> It seems easier to construct rational point polygons than rational side length > > polygons, for the regular and convex it is all inside the triangle. (It is > > easy to construct the rational divisions of the angles.) Then, for the chord > > and line length, it is always the chords of the radius for the side length to > > match 1-1 with arc length, for just a rat
ional side length edge. Then for > > the rest of the edges it is whether the rest of the circle, worked out from the > > arc length, with have these rational edges. The idea is to treat it from 0 to > > 2pi, around the circle, but also -pi to pi. 0 to 2pi is counter-clockwise, ccw > > (right hand rule), -pi to pi is clockwise, or ccw. This is where the >
> properties of all the vertices of the polygon are that they are on the circle > > for convex vertices (for convex polygons) and if internal then concave. It > > seems obvious there are rational side length pairs, connecting any two points, > > eg of the square of the line through them as a diagonal. So, concave polygons > > with rational side lengths, can be constructed from rational convex polygons, > > here as to whether its possible to construct, for an irrational length, two > > rational lengths connected by a third point here inside the circle, of a > > rational length through the third point between the vertices otherwise at an > > irrational distance. Then the idea is that there are those, concave polygons > > bounded by a circle with only rational side lengths for any collection of > > vertices on the circle, then that from actual rational side lengths, they have > > all of regular geometry around them then, the regular n-gons. Then the idea > > is to use constructions of arc length, and the convex, but that the concave is > > the case for all rational lengths in the geometry, then as to that the > > cyclotomic fields are regular with usual reversibility in cyclotomic fields, > > here for 0 to 2pi or -pi to pi. Given two points, is it possible to construct > > a third point of rational distance to each, compare ed to a third distance fixed > > as one? It seems so where it is less than two. Given two points that are > > irrational, is it possible to construct a point at rational distances from each > > endpoint, here without distance fixed? Here it is so if above, for whatever > > rational distance there would be, that the path would be of rational length. > > Then though as to the rational division of the angles, that is of the > > isosceles, and the base being regular in the isosceles where it is irrational, > > has whether it is then of the irrational components in the angle formulae, to > > divide those out, then for building the convex polygons on the circle with > > those. Then the side length, of the convex, to each be an integer in relation > > to the others as some integers, as scaled from 1.0, for them to be rational, it > > divides the arc length with the same ratios. The arc length is 2pi radians. > > What it is there is that the polygon on the circle is the outside of the > > connected set of all the vertices with the vertices on the circle, all the > > edges are inner. Here for the outermost edges as there are, these to be > > regular or as to rational would be then that as connected, the points have > > usual constructions to all the other points, here up in the cyclomatic fields >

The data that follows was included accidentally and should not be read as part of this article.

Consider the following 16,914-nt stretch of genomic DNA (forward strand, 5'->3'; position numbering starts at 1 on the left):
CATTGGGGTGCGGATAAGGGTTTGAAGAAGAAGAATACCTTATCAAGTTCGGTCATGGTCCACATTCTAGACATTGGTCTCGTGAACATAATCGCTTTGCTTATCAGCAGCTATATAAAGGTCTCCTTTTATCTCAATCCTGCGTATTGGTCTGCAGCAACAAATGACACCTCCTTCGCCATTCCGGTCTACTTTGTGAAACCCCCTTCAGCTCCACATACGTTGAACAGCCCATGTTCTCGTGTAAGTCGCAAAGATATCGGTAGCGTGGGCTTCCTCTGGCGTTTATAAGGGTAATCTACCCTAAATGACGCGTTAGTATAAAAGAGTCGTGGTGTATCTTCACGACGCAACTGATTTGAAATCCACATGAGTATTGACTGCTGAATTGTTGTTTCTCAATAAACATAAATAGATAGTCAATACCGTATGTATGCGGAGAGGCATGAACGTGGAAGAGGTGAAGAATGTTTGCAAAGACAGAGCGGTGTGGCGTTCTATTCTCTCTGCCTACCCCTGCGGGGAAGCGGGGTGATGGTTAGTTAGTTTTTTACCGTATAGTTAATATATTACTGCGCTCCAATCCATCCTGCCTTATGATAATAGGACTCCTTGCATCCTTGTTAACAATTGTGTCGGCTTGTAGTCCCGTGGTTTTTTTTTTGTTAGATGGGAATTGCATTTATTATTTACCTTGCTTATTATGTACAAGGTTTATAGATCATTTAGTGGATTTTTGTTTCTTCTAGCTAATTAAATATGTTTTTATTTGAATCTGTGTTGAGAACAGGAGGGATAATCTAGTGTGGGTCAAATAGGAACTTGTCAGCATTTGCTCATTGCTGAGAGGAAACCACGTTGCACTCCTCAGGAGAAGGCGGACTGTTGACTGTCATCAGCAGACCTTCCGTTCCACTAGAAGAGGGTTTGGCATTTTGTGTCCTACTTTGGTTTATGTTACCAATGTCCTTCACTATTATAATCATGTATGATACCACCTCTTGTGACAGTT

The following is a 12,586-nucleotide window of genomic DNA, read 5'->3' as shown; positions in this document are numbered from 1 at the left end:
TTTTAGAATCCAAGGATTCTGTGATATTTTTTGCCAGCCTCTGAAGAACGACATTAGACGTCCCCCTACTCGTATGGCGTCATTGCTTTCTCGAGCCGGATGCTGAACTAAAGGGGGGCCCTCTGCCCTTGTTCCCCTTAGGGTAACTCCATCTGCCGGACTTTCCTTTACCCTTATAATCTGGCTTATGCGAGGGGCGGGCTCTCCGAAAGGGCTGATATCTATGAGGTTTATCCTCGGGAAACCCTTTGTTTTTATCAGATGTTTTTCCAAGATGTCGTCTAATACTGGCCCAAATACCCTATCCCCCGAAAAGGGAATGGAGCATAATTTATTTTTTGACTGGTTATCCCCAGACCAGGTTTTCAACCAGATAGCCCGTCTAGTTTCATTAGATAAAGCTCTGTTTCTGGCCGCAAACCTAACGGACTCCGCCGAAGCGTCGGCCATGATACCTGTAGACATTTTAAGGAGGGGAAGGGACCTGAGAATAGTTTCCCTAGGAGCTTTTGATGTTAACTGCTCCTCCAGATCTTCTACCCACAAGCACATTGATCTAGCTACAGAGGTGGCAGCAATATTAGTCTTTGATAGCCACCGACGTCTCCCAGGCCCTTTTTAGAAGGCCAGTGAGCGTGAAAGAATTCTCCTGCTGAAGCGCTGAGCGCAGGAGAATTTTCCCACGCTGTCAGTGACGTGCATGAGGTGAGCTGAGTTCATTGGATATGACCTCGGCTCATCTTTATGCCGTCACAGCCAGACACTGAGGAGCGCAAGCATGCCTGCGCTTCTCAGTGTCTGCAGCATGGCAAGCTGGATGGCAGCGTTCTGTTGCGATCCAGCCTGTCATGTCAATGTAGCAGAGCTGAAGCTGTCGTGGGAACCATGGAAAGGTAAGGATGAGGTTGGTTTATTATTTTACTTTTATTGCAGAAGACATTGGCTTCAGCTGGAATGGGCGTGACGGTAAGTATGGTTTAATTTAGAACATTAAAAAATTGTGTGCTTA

> of those, the vertices of the polygon on the circle, as connected set of edges, > > with that there are outer edges so the polygon is convex, then that it is on > > the circle so the connections conserve a maximum or inequality, here of the > > angles and thus distances. Then like Gauss is finding in the Mersenne, the > > prime and co-prime in the cyclomatic may have tractable forms for rational > > (PRUC one point) n-gons. > > > > For general interest in geometry, there is the regular inscribed n-gon. Is the
> > line segment the two-sided case? It is always rational. There are a lot of > > ways to find many of these. It's nice to type these, I wrote that an hour ago > > then just now add a few words. Mostly though it's all one spew. And me typing > > it is the spell-check. The polygon's vertices that are each irrational, adding > > to those more vertices of rational distance, the result can be a polygon of > > only rational lengths. Then obviously the original vertices at at most one not > > originally rational, that's though a definition because the original n > > irrational points just have one that can surely be made rational as zero by > > subtracting it, but also 4-5 them here for the 2n-1, and triangle points, then > > also for 4 and 5 and line points.